The ranks of millennial voters have grown over the past two presidential election cycles to now match baby boomers as the largest generation of U.S. voters, according to a recent Pew Research Center analysis of U.S. census figures.

The demographic shift to a younger electorate — one that has come of age in the shadow of the 9/11 attacks and the Great Recession, and is tethered to a constant stream of electronic information — has presented a challenge for presidential hopefuls Hillary Clinton and Donald Trump, baby boomers who polls show have struggled to win over younger voters.

Political experts and pollsters say Clinton, 68, the presumptive Democratic nominee, and Trump, 70, the presumptive Republican nominee, must ramp up their efforts to woo millennials — voters ages 18 to 35 — if they want to win in November.

“It’s one of the voting blocs they have to win,” said Richard Himelfarb, an associate professor of political science at Hofstra University.

Himelfarb said President Barack Obama’s victories in 2008 and 2012 illustrated the critical role the country’s young electorate can play in determining the outcome of an election. Obama’s ability to drive record numbers of young voters to the polls were key in his victories against Sen. John McCain (R-Ariz.) in 2008 and former Republican Massachusetts Gov. Mitt Romney in 2012.

“When young people turn out, Democrats win; when they don’t, Democrats tend to lose,” Himelfarb said. “The huge question is, can Hillary bring those young people back, and can she bring them out to the polls in significant numbers?”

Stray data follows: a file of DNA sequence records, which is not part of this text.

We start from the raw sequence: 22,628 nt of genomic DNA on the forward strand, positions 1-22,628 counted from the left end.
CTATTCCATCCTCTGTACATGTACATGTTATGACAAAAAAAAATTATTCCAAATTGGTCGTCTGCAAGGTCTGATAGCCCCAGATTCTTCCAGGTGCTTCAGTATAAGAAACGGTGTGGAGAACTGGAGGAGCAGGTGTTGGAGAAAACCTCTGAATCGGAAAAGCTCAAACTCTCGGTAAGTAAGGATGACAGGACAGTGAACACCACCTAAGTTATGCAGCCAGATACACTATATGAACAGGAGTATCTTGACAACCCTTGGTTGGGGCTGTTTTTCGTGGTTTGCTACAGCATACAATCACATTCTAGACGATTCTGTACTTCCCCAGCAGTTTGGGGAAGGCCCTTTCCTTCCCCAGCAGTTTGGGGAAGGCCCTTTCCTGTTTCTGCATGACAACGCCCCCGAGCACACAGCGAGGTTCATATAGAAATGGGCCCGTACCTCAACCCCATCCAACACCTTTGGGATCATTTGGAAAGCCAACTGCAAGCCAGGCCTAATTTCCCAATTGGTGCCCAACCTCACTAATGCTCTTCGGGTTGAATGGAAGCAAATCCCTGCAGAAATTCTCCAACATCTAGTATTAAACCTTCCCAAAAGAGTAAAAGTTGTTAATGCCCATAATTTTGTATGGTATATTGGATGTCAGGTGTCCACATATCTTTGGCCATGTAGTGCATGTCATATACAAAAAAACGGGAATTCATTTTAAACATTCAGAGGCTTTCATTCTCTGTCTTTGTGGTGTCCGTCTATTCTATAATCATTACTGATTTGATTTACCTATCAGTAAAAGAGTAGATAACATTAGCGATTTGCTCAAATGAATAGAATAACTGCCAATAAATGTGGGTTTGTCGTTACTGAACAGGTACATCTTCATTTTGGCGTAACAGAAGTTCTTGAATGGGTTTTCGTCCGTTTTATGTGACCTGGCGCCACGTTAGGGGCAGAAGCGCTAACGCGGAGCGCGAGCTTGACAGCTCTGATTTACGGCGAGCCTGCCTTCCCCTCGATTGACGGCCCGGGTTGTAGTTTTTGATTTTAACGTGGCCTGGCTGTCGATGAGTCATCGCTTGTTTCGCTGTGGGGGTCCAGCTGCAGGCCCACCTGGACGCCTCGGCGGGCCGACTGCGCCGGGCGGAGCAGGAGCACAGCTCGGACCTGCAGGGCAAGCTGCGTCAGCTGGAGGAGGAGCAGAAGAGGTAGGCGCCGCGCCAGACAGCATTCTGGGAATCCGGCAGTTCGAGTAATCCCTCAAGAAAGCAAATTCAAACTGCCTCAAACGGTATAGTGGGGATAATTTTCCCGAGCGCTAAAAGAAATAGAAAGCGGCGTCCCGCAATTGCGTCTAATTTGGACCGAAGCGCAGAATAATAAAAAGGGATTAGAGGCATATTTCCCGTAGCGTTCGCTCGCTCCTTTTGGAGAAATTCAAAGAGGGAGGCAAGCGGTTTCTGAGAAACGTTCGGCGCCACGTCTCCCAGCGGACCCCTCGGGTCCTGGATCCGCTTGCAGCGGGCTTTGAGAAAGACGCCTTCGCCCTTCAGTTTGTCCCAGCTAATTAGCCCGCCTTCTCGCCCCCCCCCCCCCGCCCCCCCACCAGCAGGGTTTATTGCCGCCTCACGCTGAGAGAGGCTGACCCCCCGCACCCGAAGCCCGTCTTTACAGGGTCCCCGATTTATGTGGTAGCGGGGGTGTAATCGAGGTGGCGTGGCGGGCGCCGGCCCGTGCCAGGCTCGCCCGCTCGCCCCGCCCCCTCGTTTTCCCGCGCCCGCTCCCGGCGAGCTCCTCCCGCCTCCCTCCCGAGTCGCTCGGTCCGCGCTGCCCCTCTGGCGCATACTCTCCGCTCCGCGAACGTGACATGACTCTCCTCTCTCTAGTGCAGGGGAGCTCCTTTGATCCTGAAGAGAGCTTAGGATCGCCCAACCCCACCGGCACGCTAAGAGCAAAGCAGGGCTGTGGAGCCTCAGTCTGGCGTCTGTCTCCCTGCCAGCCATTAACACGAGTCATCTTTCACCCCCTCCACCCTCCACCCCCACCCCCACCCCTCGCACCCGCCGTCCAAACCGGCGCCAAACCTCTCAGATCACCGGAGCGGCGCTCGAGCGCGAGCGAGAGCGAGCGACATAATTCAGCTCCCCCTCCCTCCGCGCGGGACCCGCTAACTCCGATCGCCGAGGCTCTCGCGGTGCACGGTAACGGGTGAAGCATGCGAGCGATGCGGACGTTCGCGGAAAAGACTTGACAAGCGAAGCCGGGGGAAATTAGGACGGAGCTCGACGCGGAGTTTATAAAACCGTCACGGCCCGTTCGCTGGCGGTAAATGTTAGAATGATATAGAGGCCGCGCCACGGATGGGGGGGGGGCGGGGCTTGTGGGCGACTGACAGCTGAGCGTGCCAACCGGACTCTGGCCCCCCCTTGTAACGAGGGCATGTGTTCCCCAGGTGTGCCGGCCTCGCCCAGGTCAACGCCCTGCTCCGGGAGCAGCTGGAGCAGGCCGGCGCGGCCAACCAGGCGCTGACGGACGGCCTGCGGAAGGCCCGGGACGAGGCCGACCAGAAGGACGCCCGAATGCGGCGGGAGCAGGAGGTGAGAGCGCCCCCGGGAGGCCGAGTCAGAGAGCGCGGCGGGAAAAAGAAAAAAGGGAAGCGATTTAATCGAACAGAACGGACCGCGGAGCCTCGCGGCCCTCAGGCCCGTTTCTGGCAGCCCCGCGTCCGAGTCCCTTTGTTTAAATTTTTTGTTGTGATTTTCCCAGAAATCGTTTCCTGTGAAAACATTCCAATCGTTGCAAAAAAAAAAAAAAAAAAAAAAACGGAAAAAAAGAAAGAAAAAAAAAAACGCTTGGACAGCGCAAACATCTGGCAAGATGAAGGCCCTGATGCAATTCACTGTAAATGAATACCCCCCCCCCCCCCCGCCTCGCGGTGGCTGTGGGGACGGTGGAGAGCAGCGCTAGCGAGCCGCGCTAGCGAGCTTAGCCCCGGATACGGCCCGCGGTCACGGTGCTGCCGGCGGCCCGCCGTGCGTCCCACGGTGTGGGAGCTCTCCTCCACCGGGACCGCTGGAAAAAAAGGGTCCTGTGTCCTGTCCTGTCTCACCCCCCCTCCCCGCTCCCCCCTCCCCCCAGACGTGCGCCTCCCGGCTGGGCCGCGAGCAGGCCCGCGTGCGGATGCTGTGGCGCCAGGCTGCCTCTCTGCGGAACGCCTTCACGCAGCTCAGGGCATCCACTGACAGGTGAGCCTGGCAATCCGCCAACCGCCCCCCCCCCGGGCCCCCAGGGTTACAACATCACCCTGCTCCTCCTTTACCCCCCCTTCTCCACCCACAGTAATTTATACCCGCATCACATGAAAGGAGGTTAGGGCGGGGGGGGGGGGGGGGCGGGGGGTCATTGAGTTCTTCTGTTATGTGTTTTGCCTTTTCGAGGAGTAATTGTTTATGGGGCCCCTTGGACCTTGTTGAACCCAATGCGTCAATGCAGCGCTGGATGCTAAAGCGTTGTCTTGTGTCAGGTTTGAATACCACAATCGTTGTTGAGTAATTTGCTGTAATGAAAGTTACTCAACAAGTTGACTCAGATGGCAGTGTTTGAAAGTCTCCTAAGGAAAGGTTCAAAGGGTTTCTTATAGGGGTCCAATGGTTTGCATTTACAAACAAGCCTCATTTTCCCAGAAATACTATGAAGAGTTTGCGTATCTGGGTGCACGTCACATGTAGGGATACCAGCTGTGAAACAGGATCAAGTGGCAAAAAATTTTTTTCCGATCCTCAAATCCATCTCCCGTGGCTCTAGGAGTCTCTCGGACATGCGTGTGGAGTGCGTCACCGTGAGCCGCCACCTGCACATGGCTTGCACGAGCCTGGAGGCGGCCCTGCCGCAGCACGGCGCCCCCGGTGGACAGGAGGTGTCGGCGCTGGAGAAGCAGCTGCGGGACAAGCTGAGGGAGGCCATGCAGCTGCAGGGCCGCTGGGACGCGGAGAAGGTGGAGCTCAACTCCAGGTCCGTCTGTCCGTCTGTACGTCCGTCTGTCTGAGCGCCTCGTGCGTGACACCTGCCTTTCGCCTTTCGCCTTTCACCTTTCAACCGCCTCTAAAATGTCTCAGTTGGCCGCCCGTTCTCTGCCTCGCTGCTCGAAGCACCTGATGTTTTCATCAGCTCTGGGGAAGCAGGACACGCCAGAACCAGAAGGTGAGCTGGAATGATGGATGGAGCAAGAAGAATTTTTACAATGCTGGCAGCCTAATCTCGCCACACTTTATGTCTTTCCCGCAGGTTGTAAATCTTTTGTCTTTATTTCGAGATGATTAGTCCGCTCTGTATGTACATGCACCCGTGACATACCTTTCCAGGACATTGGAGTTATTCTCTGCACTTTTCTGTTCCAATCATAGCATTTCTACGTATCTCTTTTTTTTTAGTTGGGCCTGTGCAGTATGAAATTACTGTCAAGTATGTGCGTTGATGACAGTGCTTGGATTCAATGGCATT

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There are 69.2 million millennials who are old enough to vote in the 2016 election, just shy of the 69.7 million baby boomers, ages 52 to 70, eligible to cast a vote, according to a Pew Research Center report released in May.

Millennials, defined by the Pew center as those born after 1981, have already surpassed baby boomers, those born between 1946 and 1964, as the largest living generation, and with baby boomers declining in numbers since 2004, “it’s only a matter of time before millennials are the largest generation in the electorate,” according to the report.

Heading into the general election, political experts say both campaigns will need to address the distrust most millennials feel toward political institutions. It is a sentiment that for many was first shaped by the contentious 2000 presidential election, when George W. Bush lost the popular vote to Democrat Al Gore but won the presidency, after winning the electoral college in a drawn-out legal battle that involved recounting thousands of disputed ballots in Florida.

“For many, their first introduction to the political process would have been in 2000 . . . which led to this belief that ‘my vote doesn’t count, only the electoral college counts anyway,’ ” said Aaron Ghitelman, communications manager for HeadCount, a Manhattan-based nonpartisan group that organizes voter registration drives at concerts and festivals.